Two historians, Michael Kazin and Thomas Sugrue, have tackled the issue of subsidiarity in recent pieces about Newt Gingrich, Saul Alinsky, and President Obama. Just last week I referenced those pieces (point #4) at USIH. Gingrich accidentally and indirectly denigrated subsidiarity by trashing Saul Alinsky. Apparently Gingrich was unaware of the Alinsky’s links to one of the great Catholic cosmopolitan thinkers of the twentieth century, Jacques Maritain. Maritain found a way to support both subsidiarity and international human rights, while also respecting personhood and the political process. I don’t foresee Santorum referencing Maritain anytime soon in campaign speeches (despite the former’s enthusiasm for natural law, which as Molly Worthen reminded us does connect with Thomas Aquinas). But at least Santorum has not rhetorically ruled out the connection, the possibility, for liberal Catholics who lean right and may be unhappy with Obama.

Wikipedia offers two entries for subsidiarity—one with a kind of secular bent, and oriented toward European politics, and the other focused on the Catholic teaching of subsidiarity. I linked to the secular one in the excerpt above, but the Catholic one applies as well. Here are the first few lines from the Catholic-oriented entry:

“The principle of subsidiarity was developed by German theologian Oswald von Nell-Breuning.[2] His work influenced the social teaching of Pope Pius XI in Quadragesimo Anno and holds that government should undertake only those initiatives which exceed the capacity of individuals or private groups acting independently. Functions of government, business, and other secular activities should be as local as possible. If a complex function is carried out at a local level just as effectively as on the national level, the local level should be the one to carry out the specified function. The principle is based upon the autonomy and dignity of the human individual, and holds that all other forms of society, from the family to the state and the international order, should be in the service of the human person.”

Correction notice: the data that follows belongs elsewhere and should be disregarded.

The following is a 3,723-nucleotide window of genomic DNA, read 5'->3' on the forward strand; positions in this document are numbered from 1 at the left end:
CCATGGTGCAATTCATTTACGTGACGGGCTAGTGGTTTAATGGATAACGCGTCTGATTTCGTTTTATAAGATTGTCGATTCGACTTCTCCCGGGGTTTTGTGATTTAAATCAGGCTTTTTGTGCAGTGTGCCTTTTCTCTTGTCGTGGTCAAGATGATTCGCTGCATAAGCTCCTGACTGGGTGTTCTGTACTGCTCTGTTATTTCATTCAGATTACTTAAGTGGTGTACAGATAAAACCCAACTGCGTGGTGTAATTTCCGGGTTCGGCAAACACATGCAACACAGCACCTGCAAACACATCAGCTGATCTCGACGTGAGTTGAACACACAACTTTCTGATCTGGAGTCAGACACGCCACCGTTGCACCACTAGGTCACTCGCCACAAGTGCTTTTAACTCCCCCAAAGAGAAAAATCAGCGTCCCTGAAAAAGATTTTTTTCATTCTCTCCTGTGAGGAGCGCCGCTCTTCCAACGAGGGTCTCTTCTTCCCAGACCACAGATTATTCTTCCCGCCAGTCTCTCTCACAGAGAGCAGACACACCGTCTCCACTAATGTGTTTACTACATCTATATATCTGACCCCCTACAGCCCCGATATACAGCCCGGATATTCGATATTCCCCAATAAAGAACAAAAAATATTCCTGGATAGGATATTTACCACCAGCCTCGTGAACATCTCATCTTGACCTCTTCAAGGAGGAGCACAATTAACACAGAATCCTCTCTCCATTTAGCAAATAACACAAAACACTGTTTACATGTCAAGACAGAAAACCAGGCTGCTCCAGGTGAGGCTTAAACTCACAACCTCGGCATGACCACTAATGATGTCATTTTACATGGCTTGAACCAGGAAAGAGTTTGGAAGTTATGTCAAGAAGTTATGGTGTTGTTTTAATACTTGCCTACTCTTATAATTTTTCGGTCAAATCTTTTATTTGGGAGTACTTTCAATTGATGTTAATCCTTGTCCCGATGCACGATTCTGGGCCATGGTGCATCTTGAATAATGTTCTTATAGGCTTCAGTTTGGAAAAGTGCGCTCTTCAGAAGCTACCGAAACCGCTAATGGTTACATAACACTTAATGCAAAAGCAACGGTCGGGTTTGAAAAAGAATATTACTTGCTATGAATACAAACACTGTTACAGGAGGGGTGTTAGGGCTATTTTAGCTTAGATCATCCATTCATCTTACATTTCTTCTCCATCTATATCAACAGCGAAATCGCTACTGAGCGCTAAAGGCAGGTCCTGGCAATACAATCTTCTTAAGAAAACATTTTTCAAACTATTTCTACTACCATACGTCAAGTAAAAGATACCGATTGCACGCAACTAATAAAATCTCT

The best discussion I’ve seen of Catholic subsidiarity in intellectual history is Jay Corrin’s excellent transnational study, Catholic Intellectuals and the Challenge of Democracy (Notre Dame Press, 2002). I first wrote about Corrin’s book here (about two-thirds down the page), and have long had plans for an extended retrospective review. In the post you get a taste—Corrin’s book receives just a summation in a single paragraph. [Two asides: (a) If someone from Notre Dame Press is reading this, get that book out in paperback! (b) On my long-planned review, I have twenty-some note cards filled, front and back, with thoughts on the book.]

Returning to Santorum…

In the last three years, the current President has added more to America’s deficit than the collective total of all prior presidents—and this comes at tremendous cost to our children and grandchildren, and it is not working. Unemployment continues to exceed the promised “8 percent” he told us his whopping $787 billion stimulus package would guarantee. But even more problematically, Mr. Obama’s policies have made far too many of us less resilient, less responsible and less free. Food stamps usage has increased by 41 percent since the President took office. More than 1 in 7 U.S. adults—and an astonishing 1 in every 4 children—today receive food stamps. The Temporary Assistance to Needy Families program received billions in additional annual spending. Subsidized housing, the Women, Infants and Children program (WIC) and the numbers of children born out of wedlock—are all up. As a father this breaks my heart. This should not be.

This is, to say the least, a very one-sided definition of freedom. First, it is not the assistance that makes people “less resilient, less responsible and less free.” Indeed, this assertion is inconsistent with existential Christian theology and philosophy which would assert that freedom begins with a state of consciousness about one’s own responsibility for her/his relationship with God. Not that Catholicism has ever been exceedingly friendly to Christian existentialism. Is there, by the way, a historical theological-philosophical study out there of Catholic existentialism, or of Soren Kierkegaard’s influence on Catholic thought? My point here is that there is nothing in Catholic theology, including the principal of subsidiarity, that necessitates an inverse relationship between government assistance and less resilience, responsibility, or freedom. Only Catholic ideologues like Father Coughlin assert this absolutely.

Returning to Santorum’s essay (though the intellectual returns are diminishing)…

I will address this issue of father-absence and family-strengthening head-on, because doing so makes sense both culturally and economically. Today, more than 25 million American children, at least 64% of African Americans and 36% of Hispanics, live in father-absent homes. Research tells us that low-income children without a father at home are five times more likely to remain poor. Children growing up without a dad are 2-3 times as likely to become teen parents and engage in criminal behavior: for these young people, economic realities follow cultural-relational realities, not the other way around. We need courageous fathers; that’s what moms want and America’s children need.